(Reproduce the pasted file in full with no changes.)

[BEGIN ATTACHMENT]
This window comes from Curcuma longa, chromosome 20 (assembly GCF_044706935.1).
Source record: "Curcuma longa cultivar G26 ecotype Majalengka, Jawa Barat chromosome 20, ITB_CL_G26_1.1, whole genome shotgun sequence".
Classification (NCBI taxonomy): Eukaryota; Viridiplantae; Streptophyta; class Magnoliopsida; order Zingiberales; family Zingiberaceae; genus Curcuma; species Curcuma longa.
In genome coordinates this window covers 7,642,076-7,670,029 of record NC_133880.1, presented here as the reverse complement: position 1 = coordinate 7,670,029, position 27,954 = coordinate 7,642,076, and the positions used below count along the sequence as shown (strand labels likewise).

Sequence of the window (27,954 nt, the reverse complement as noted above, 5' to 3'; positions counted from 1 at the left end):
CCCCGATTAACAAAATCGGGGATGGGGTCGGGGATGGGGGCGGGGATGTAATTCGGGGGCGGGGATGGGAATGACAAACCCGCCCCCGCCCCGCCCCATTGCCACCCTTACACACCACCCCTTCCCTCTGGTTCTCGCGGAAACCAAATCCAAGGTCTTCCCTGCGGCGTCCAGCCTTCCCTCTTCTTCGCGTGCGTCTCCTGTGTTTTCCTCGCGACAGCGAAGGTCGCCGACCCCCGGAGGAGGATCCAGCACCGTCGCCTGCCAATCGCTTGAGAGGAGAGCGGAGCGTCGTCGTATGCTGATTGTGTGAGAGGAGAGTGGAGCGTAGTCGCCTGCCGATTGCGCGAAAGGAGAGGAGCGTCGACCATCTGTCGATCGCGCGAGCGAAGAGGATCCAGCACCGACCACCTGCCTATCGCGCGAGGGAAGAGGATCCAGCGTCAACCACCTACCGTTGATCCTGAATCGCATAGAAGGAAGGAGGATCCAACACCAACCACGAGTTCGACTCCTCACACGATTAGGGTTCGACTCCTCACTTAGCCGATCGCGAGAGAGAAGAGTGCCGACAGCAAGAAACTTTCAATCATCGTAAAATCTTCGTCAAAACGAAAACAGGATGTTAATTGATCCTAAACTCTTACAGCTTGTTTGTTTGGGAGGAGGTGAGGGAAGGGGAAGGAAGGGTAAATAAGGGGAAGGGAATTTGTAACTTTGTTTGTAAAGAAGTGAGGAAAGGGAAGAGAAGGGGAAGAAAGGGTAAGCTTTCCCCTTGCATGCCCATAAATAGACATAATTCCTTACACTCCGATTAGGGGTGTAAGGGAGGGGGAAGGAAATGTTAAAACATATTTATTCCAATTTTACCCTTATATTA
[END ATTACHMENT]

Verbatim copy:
This window comes from Curcuma longa, chromosome 20 (assembly GCF_044706935.1).
Source record: "Curcuma longa cultivar G26 ecotype Majalengka, Jawa Barat chromosome 20, ITB_CL_G26_1.1, whole genome shotgun sequence".
Classification (NCBI taxonomy): Eukaryota; Viridiplantae; Streptophyta; class Magnoliopsida; order Zingiberales; family Zingiberaceae; genus Curcuma; species Curcuma longa.
In genome coordinates this window covers 7,642,076-7,670,029 of record NC_133880.1, presented here as the reverse complement: position 1 = coordinate 7,670,029, position 27,954 = coordinate 7,642,076, and the positions used below count along the sequence as shown (strand labels likewise).

Sequence of the window (27,954 nt, the reverse complement as noted above, 5' to 3'; positions counted from 1 at the left end):
CCCCGATTAACAAAATCGGGGATGGGGTCGGGGATGGGGGCGGGGATGTAATTCGGGGGCGGGGATGGGAATGACAAACCCGCCCCCGCCCCGCCCCATTGCCACCCTTACACACCACCCCTTCCCTCTGGTTCTCGCGGAAACCAAATCCAAGGTCTTCCCTGCGGCGTCCAGCCTTCCCTCTTCTTCGCGTGCGTCTCCTGTGTTTTCCTCGCGACAGCGAAGGTCGCCGACCCCCGGAGGAGGATCCAGCACCGTCGCCTGCCAATCGCTTGAGAGGAGAGCGGAGCGTCGTCGTATGCTGATTGTGTGAGAGGAGAGTGGAGCGTAGTCGCCTGCCGATTGCGCGAAAGGAGAGGAGCGTCGACCATCTGTCGATCGCGCGAGCGAAGAGGATCCAGCACCGACCACCTGCCTATCGCGCGAGGGAAGAGGATCCAGCGTCAACCACCTACCGTTGATCCTGAATCGCATAGAAGGAAGGAGGATCCAACACCAACCACGAGTTCGACTCCTCACACGATTAGGGTTCGACTCCTCACTTAGCCGATCGCGAGAGAGAAGAGTGCCGACAGCAAGAAACTTTCAATCATCGTAAAATCTTCGTCAAAACGAAAACAGGATGTTAATTGATCCTAAACTCTTACAGCTTGTTTGTTTGGGAGGAGGTGAGGGAAGGGGAAGGAAGGGTAAATAAGGGGAAGGGAATTTGTAACTTTGTTTGTAAAGAAGTGAGGAAAGGGAAGAGAAGGGGAAGAAAGGGTAAGCTTTCCCCTTGCATGCCCATAAATAGACATAATTCCTTACACTCCGATTAGGGGTGTAAGGGAGGGGGAAGGAAATGTTAAAACATATTTATTCCAATTTTACCCTTATATTA